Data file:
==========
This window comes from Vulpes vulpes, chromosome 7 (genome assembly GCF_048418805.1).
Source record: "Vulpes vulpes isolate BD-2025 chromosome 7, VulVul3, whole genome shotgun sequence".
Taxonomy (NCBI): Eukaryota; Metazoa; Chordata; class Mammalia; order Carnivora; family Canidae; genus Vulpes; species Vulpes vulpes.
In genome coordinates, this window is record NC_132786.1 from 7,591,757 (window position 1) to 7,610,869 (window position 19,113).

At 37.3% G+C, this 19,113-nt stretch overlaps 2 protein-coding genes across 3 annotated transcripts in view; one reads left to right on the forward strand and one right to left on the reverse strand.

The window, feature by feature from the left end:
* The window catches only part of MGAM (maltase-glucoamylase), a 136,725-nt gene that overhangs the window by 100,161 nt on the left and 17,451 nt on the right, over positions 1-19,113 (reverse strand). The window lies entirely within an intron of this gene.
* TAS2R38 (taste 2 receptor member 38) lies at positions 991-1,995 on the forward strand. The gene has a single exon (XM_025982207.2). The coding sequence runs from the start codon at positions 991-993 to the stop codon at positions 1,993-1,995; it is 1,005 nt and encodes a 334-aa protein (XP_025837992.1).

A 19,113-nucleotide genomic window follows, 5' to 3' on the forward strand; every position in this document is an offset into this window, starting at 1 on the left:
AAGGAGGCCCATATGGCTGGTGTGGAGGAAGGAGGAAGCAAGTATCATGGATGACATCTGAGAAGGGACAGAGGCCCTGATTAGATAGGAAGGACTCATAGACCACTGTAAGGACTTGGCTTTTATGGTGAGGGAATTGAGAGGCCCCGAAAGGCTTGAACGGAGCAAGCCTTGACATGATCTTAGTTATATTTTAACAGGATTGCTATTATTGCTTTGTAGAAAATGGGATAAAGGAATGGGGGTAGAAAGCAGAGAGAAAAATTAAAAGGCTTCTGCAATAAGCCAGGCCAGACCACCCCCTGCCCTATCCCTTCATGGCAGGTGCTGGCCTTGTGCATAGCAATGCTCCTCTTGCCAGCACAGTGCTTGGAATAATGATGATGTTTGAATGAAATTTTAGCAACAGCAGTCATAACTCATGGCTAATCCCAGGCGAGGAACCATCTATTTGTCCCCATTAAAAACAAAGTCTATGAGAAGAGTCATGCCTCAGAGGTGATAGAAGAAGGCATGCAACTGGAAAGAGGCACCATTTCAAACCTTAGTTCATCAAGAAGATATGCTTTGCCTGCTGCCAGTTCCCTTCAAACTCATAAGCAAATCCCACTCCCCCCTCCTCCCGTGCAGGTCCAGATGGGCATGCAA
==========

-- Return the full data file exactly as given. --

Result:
This window comes from Vulpes vulpes, chromosome 7 (genome assembly GCF_048418805.1).
Source record: "Vulpes vulpes isolate BD-2025 chromosome 7, VulVul3, whole genome shotgun sequence".
Taxonomy (NCBI): Eukaryota; Metazoa; Chordata; class Mammalia; order Carnivora; family Canidae; genus Vulpes; species Vulpes vulpes.
In genome coordinates, this window is record NC_132786.1 from 7,591,757 (window position 1) to 7,610,869 (window position 19,113).

At 37.3% G+C, this 19,113-nt stretch overlaps 2 protein-coding genes across 3 annotated transcripts in view; one reads left to right on the forward strand and one right to left on the reverse strand.

The window, feature by feature from the left end:
* The window catches only part of MGAM (maltase-glucoamylase), a 136,725-nt gene that overhangs the window by 100,161 nt on the left and 17,451 nt on the right, over positions 1-19,113 (reverse strand). The window lies entirely within an intron of this gene.
* TAS2R38 (taste 2 receptor member 38) lies at positions 991-1,995 on the forward strand. The gene has a single exon (XM_025982207.2). The coding sequence runs from the start codon at positions 991-993 to the stop codon at positions 1,993-1,995; it is 1,005 nt and encodes a 334-aa protein (XP_025837992.1).

A 19,113-nucleotide genomic window follows, 5' to 3' on the forward strand; every position in this document is an offset into this window, starting at 1 on the left:
AAGGAGGCCCATATGGCTGGTGTGGAGGAAGGAGGAAGCAAGTATCATGGATGACATCTGAGAAGGGACAGAGGCCCTGATTAGATAGGAAGGACTCATAGACCACTGTAAGGACTTGGCTTTTATGGTGAGGGAATTGAGAGGCCCCGAAAGGCTTGAACGGAGCAAGCCTTGACATGATCTTAGTTATATTTTAACAGGATTGCTATTATTGCTTTGTAGAAAATGGGATAAAGGAATGGGGGTAGAAAGCAGAGAGAAAAATTAAAAGGCTTCTGCAATAAGCCAGGCCAGACCACCCCCTGCCCTATCCCTTCATGGCAGGTGCTGGCCTTGTGCATAGCAATGCTCCTCTTGCCAGCACAGTGCTTGGAATAATGATGATGTTTGAATGAAATTTTAGCAACAGCAGTCATAACTCATGGCTAATCCCAGGCGAGGAACCATCTATTTGTCCCCATTAAAAACAAAGTCTATGAGAAGAGTCATGCCTCAGAGGTGATAGAAGAAGGCATGCAACTGGAAAGAGGCACCATTTCAAACCTTAGTTCATCAAGAAGATATGCTTTGCCTGCTGCCAGTTCCCTTCAAACTCATAAGCAAATCCCACTCCCCCCTCCTCCCGTGCAGGTCCAGATGGGCATGCAA